Cancer treatment often includes the use of radiotherapy and/or chemotherapy, both of which can compromise the patient’s oral health. With overall cancer incidence predicted to rise in the United States over the coming decades as a result of growth and aging of the population, what do dentists need to know about cancer and oral hygiene?
Radiation targeted at the head or neck can cause xerostomia by injuring the salivary glands and impairing salivary flow. Saliva is necessary for helping to maintain an optimal intra-oral pH, inhibition of demineralization and promotion of remineralization of tooth structure after acid attacks, and for helping to maintain the healthy composition and function of the oral microbiome. Therefore, xerostomia can increase a patient’s risk of dental caries and periodontal disease.
Additionally, radiation can impair blood supply to bones and tissues in the affected area. This leads to patients experiencing difficulty healing from infection or trauma to the oral tissues, and can cause osteoradionecrosis. Other potential side effects of radiation therapy include loss of taste, candidiasis, soft-tissue necrosis, and the formation of scar tissue.
Chemotherapy also makes the patient more vulnerable to infection due to its suppressant effect on the immune system, and since platelets are impacted patients may also be at greater risk of uncontrolled bleeding.
Both radiation and chemotherapy affect healthy cells as well as cancerous cells, causing patients to develop mucositis. Presenting as ulcerations, swelling and/or tenderness of the mucosal tissue, mucositis can make it difficult for the patient to speak, eat or swallow during treatment. Further, the lesions present an additional infection risk for the immunocompromised patient, particularly where salivary flow is impaired. This can lead to cancer treatment being delayed or halted.
With these potential oral complications of cancer treatment in mind, dental professionals must take special measures to guard the patient’s oral health before, during and after cancer treatment.
1. Patient education
Among the general public, the connection between cancer treatment and oral health is not common knowledge. Amidst the shock and worry of a cancer diagnosis, then, oral hygiene may not stand out to the patient as a particularly high priority.
An oncologist will recommend that the patient schedules a dental visit in preparation for cancer therapy. This is the ideal opportunity to educate the patient on the potential side effects of treatment, and the need for meticulous oral hygiene throughout.
Keep in mind that our advice is one of many information loads the patient will be processing, at a very emotionally challenging time no less. Consider following up the visit with a summary of your guidance that they can refer back to as needed. You can also direct them to patient-friendly resources like:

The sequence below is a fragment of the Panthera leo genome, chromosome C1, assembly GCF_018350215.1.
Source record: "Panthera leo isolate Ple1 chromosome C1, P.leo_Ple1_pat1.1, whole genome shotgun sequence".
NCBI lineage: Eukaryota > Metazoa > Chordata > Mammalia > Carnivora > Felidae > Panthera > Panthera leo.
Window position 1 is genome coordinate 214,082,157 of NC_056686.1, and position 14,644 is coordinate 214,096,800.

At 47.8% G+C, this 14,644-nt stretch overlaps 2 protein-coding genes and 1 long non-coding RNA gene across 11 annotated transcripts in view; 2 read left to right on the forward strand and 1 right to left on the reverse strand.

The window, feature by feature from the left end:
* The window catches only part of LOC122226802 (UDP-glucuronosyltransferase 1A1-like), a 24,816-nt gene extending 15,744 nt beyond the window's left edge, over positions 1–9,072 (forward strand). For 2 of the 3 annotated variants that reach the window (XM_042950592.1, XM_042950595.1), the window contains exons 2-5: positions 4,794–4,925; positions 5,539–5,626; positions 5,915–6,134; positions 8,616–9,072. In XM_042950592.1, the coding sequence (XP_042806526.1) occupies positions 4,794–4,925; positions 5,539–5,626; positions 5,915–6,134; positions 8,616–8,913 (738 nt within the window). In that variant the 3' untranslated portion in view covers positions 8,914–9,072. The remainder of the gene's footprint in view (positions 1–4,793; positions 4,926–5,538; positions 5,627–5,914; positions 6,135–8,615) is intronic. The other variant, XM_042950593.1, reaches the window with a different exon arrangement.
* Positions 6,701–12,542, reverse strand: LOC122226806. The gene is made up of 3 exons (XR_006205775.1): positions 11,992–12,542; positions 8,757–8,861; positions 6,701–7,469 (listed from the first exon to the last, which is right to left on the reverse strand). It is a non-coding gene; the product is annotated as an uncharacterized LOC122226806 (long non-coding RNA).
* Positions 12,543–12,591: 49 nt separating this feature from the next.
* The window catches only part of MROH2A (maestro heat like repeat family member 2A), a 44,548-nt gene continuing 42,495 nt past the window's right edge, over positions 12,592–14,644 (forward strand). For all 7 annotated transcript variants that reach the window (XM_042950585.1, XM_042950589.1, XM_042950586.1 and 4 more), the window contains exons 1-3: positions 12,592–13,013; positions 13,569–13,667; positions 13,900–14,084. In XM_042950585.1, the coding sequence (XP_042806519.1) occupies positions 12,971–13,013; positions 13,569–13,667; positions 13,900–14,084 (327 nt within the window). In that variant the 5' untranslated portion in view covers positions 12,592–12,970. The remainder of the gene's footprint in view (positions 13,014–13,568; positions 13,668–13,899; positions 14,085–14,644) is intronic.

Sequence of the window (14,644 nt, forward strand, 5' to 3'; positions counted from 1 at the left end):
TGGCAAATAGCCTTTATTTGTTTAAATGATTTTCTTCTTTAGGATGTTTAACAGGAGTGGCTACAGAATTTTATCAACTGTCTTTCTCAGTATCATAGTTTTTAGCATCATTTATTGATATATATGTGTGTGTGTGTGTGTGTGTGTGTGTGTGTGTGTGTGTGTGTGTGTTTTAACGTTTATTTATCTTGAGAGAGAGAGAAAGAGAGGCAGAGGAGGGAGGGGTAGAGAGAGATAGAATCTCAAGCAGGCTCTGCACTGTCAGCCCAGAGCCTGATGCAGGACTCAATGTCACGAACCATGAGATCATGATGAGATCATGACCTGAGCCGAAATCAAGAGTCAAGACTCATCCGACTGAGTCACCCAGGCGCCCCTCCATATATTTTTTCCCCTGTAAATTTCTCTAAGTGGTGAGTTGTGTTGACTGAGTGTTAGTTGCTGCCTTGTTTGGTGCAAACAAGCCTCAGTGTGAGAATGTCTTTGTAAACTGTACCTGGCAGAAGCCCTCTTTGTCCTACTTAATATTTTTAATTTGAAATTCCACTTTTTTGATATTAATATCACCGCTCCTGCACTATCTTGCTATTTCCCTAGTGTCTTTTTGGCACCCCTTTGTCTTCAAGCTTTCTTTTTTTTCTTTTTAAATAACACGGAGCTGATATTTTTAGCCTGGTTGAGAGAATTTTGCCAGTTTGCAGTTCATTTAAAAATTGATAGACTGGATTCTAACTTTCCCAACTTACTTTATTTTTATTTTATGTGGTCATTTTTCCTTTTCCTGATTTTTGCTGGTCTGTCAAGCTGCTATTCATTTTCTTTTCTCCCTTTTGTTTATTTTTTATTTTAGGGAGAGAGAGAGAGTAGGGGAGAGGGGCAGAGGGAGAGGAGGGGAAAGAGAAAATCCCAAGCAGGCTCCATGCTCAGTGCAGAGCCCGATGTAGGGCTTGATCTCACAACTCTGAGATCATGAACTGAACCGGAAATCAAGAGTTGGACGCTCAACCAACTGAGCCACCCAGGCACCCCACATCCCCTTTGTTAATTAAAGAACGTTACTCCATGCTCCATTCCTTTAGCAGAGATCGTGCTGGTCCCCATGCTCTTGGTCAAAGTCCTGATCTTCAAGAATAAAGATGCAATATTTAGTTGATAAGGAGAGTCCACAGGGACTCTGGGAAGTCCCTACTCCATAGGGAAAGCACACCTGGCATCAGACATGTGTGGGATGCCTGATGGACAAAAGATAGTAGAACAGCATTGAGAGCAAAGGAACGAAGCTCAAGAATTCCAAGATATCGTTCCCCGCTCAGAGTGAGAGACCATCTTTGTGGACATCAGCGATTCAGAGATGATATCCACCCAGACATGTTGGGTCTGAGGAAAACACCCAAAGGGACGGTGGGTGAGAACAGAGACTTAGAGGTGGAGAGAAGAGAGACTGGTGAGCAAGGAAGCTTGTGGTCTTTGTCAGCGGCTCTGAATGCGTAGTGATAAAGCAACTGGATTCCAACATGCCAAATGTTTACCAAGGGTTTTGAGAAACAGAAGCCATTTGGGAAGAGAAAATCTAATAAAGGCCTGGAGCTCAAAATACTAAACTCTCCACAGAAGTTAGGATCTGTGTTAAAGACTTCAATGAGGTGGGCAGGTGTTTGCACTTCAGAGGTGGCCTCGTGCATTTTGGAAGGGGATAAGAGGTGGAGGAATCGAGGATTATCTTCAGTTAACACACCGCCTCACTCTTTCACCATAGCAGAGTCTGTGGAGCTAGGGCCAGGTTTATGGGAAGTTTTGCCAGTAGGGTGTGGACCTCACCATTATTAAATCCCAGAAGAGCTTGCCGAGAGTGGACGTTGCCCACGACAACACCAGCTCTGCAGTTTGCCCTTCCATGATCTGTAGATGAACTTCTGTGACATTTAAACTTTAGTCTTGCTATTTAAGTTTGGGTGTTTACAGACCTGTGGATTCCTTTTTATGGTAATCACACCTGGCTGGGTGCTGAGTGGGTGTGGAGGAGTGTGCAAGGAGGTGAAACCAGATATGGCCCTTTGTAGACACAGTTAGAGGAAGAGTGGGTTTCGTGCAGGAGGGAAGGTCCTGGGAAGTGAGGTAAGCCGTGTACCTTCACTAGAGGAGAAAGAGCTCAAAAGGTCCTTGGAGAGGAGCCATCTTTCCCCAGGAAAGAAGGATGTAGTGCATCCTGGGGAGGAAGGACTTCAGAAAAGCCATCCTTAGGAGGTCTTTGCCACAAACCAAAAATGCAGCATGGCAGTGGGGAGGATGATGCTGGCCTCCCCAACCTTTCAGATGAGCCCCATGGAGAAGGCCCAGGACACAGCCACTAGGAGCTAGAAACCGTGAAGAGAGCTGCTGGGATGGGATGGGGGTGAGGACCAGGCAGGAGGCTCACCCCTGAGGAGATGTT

Cancer and Dental Health (Mouth Healthy)
Oral Effects of Head and Neck Cancer Treatment (American Dental Association)
Oral Care During Cancer Treatment (American Dental Association)
Mouth Care for Cancer Patients (Dana-Farber Cancer Institute)
2. Preparation and prevention
In preparation for treatment, support patients in optimizing their oral hygiene routine to help prevent dental caries and periodontal disease. Recommend brushing twice-daily with a high-fluoride toothpaste like Colgate PreviDent 5000 Booster Plus which contains 5000 ppm fluoride. For patients at particularly high risk of caries, you may consider applying a 5% sodium fluoride varnish (off-label in the US) like Colgate PreviDent Varnish for enhanced protection.
Patients can be encouraged to continue interdental cleaning but, due to their increased risk of infection, they should be advised to stop if it begins to cause gingival bleeding. Note that if the patient does not already practice interdental cleaning, it is not advisable to begin during treatment due to the likelihood of initial bleeding.
Many commercial antimicrobial mouth rinse formulations contain alcohol, which can dry out the oral soft tissues and exacerbate mucositis and xerostomia. Instead, recommend a chlorhexidine gluconate mouth rinse like Colgate PerioGard.
3. Symptom management
Xerostomia and mucositis can both inflame the soft tissues, making brushing during cancer treatment a painful experience. To help your patient maintain their oral hygiene routine, recommend an extra-gentle toothbrush like the Colgate Slim Soft, which has ultrasoft bristles, or the Colgate Wave Gum Comfort to help keep discomfort to a minimum.
Patients with xerostomia also benefit from products like artificial saliva and specially formulated mouth rinses that help to hydrate the oral cavity. Made with gentle, plant-based ingredients, Colgate Hydris Mouthwash is proven to lock in hydration for up to four hours after use, relieves dryness and soothes inflamed tissues.
Additionally, patients should be offered dietary guidance to help minimize irritation and inflammation. Recommend drinking water and milk, and eating soft, moist foods with mild flavors. Patients should avoid:
Caffeinated or carbonated drinks
Acidic foods and drinks
Foods with dry, coarse, crunchy or hard textures
4. Frequent check-ups
Finally, explain to your patient that diseases like dental caries can progress much faster than normal during cancer treatment. Regular check-ups give us the opportunity to catch problems early, prevent more serious complications, and avoid interruptions to their cancer treatment.
Frequent check-ups also allow you to adjust the patient’s oral care plan as needed. For example, if your patient develops xerostomia during cancer treatment, you can recommend that they switch to Colgate PreviDent 5000 Dry Mouth toothpaste. It features a gentle formula with a soothing mint flavor and is SLS-free, while offering the same high level of caries protection as PreviDent 5000 Booster Plus.